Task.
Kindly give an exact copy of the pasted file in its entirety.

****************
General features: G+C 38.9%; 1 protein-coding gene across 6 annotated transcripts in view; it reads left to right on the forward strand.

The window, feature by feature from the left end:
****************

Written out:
General features: G+C 38.9%; 1 protein-coding gene across 6 annotated transcripts in view; it reads left to right on the forward strand.

The window, feature by feature from the left end: